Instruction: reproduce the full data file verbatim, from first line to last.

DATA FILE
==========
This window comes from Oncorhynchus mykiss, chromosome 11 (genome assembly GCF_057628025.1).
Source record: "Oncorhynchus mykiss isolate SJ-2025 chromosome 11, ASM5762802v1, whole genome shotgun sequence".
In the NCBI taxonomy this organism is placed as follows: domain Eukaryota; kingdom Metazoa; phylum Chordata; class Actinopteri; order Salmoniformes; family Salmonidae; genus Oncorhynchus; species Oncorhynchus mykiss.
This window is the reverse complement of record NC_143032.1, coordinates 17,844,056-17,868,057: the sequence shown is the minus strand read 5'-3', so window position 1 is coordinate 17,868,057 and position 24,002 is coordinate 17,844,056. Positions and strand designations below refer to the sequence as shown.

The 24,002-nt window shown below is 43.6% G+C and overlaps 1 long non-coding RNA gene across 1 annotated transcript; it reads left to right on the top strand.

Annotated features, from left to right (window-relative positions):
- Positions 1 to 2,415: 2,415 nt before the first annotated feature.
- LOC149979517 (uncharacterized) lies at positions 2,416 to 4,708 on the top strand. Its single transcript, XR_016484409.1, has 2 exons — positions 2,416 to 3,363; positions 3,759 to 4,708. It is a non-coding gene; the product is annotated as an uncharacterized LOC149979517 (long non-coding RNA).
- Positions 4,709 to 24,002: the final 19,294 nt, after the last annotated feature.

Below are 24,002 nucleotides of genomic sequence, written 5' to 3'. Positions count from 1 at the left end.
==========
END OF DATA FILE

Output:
This window comes from Oncorhynchus mykiss, chromosome 11 (genome assembly GCF_057628025.1).
Source record: "Oncorhynchus mykiss isolate SJ-2025 chromosome 11, ASM5762802v1, whole genome shotgun sequence".
In the NCBI taxonomy this organism is placed as follows: domain Eukaryota; kingdom Metazoa; phylum Chordata; class Actinopteri; order Salmoniformes; family Salmonidae; genus Oncorhynchus; species Oncorhynchus mykiss.
This window is the reverse complement of record NC_143032.1, coordinates 17,844,056-17,868,057: the sequence shown is the minus strand read 5'-3', so window position 1 is coordinate 17,868,057 and position 24,002 is coordinate 17,844,056. Positions and strand designations below refer to the sequence as shown.

The 24,002-nt window shown below is 43.6% G+C and overlaps 1 long non-coding RNA gene across 1 annotated transcript; it reads left to right on the top strand.

Annotated features, from left to right (window-relative positions):
- Positions 1 to 2,415: 2,415 nt before the first annotated feature.
- LOC149979517 (uncharacterized) lies at positions 2,416 to 4,708 on the top strand. Its single transcript, XR_016484409.1, has 2 exons — positions 2,416 to 3,363; positions 3,759 to 4,708. It is a non-coding gene; the product is annotated as an uncharacterized LOC149979517 (long non-coding RNA).
- Positions 4,709 to 24,002: the final 19,294 nt, after the last annotated feature.

Below are 24,002 nucleotides of genomic sequence, written 5' to 3'. Positions count from 1 at the left end.